SALEM — The chess match between state Rep. John Keenan and a powerful environmental organization continued this week when Keenan abandoned a legislative attempt to block appeals of a proposed $800 million natural gas power plant on the Salem waterfront.
On Christmas Eve, Keenan, who is chairman of the House energy committee, wrote to Rep. Brian Dempsey, chairman of the House Ways and Means Committee, to announce that he was withdrawing a provision he added to a bill on natural gas leaks.
Keenan’s controversial “no appeals” amendment was added a few days after the Conservation Law Foundation filed an appeal with the state Supreme Judicial Court of a key permit granted to Footprint Power, the plant developer, by the state Energy Facilities Siting Board.
A strong supporter of the plant, Keenan accused the environmental group of filing a frivolous appeal in an effort to drag out the approval process and kill the proposed plant, which he said needs to secure all its permits before it can obtain financing, order equipment and begin construction.
The Salem representative said he abandoned his legislative maneuver after the state’s highest court granted a request to hear CLF’s appeal in an expedited, or timely, manner, possibly as soon as March.
“I am pleased that the SJC has recognized the urgency of this matter,” Keenan said in a statement. “The timing for this review has been my concern from the get-go and really the impetus for including this language.
“Although I am hopeful that an agreement can be reached between the parties, a timely SJC decision on the merits is certainly the next-best alternative, and I have asked for this language to be withdrawn from the bill.”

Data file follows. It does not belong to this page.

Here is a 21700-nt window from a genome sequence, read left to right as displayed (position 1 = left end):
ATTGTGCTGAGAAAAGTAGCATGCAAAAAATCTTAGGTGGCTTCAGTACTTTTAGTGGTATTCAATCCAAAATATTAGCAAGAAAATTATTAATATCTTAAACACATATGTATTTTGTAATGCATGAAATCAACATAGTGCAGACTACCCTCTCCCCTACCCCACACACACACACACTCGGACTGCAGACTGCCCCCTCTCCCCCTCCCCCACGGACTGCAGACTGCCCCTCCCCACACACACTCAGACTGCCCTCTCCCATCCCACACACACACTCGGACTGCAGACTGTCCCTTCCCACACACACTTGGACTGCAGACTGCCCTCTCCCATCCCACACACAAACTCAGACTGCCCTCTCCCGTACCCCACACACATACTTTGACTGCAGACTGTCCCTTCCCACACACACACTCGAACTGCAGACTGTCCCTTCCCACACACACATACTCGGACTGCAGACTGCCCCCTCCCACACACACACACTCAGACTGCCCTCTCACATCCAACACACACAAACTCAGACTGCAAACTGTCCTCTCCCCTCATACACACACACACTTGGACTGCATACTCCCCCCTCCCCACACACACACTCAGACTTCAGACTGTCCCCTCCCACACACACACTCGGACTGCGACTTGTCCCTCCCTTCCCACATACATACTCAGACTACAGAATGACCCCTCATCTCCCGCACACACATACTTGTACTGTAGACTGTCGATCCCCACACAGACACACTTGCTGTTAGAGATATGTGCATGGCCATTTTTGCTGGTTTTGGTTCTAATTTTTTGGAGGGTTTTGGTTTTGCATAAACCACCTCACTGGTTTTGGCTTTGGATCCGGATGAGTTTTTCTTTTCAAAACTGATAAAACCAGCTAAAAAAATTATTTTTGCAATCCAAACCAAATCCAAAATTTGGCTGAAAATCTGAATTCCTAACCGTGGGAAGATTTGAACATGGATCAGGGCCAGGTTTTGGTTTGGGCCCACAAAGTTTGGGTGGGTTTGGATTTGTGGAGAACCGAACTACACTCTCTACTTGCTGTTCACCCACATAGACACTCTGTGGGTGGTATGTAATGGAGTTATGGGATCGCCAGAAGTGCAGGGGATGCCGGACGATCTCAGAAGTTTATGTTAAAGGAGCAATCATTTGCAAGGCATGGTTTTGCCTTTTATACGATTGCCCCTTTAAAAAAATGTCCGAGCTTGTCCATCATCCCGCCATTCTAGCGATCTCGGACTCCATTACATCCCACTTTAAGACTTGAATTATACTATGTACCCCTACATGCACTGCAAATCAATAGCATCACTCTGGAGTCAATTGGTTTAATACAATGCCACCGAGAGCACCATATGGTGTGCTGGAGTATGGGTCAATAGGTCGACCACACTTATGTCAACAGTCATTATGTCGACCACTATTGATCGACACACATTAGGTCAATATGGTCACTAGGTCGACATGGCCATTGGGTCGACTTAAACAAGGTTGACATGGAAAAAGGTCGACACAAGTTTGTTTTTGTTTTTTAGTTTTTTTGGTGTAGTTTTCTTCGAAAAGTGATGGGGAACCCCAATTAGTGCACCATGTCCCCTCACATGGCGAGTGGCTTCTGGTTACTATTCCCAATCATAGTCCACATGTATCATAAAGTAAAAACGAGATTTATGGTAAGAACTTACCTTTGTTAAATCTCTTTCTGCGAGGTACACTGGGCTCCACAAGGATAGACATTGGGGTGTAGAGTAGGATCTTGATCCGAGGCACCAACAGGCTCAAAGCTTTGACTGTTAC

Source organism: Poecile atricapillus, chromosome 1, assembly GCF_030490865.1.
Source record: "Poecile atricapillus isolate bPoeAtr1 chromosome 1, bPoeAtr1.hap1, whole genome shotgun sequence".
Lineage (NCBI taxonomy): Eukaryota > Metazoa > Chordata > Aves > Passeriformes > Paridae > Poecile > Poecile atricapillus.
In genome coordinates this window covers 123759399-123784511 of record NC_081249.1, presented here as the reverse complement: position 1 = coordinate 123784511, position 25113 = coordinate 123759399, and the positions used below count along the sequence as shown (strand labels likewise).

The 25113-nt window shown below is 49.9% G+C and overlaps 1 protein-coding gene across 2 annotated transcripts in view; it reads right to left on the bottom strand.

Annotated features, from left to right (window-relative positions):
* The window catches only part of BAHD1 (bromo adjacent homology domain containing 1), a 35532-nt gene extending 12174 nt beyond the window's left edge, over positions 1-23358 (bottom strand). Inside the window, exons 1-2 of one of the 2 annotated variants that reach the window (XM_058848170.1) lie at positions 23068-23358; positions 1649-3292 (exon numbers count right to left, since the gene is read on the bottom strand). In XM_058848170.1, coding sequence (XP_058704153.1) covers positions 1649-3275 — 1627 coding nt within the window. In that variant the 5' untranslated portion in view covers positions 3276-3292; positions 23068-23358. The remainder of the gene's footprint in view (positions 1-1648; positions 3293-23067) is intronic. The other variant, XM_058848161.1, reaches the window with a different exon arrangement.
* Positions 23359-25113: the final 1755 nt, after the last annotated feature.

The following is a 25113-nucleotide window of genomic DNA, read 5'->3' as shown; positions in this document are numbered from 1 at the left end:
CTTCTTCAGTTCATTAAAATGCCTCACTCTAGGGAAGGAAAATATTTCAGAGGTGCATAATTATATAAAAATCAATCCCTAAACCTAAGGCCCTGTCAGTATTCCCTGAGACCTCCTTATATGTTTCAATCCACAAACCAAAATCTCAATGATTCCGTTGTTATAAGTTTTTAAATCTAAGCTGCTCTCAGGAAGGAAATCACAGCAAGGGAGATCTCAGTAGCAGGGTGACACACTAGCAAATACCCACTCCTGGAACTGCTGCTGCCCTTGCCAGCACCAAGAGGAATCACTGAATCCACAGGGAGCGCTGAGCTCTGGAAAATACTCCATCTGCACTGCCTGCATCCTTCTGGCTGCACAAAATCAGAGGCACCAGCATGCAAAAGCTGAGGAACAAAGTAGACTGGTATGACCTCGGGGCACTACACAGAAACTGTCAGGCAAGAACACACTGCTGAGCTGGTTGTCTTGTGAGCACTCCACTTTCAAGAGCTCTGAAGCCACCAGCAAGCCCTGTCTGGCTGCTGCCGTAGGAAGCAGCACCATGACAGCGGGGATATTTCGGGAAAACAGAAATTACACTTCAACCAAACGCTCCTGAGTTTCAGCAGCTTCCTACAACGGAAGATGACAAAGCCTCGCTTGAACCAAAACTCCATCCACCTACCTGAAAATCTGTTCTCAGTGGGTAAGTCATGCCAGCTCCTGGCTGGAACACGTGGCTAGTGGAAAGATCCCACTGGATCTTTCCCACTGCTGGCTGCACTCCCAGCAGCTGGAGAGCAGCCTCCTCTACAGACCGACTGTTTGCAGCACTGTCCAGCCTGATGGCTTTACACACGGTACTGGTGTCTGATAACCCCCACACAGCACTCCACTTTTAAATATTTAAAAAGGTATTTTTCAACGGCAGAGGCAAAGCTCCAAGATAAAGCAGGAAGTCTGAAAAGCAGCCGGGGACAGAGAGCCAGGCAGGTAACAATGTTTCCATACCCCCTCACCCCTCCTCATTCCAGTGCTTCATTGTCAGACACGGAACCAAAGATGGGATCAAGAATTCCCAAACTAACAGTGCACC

Keenan was harshly criticized by plant opponents and environmentalists for attempting to prevent legal appeals.
Shanna Cleveland, a senior attorney at the CLF, called the move “unconstitutional and unconscionable.”
Lori Ehrlich, a state representative from Marblehead and longtime environmental activist, accused Keenan of using “back-room tactics” to push a fossil fuel power plant that she contends is not needed.
Keenan said he took the “bold” step in an attempt to provide “finality and certainty” for a project he sees as vital to the “public safety and (energy) reliability” of Salem and the region.
As supporting evidence, Keenan pointed to recent statements by an official from ISO-New England, operators of the regional power grid, who said the proposed Salem plant is needed and that without it the region could face “controlled rolling blackouts.”
The current Salem Harbor Station, which burns coal and oil, is scheduled to close in May. The new 674-megawatt gas plant is scheduled to open in June 2016.
Tom Dalton can be reached at email@example.com.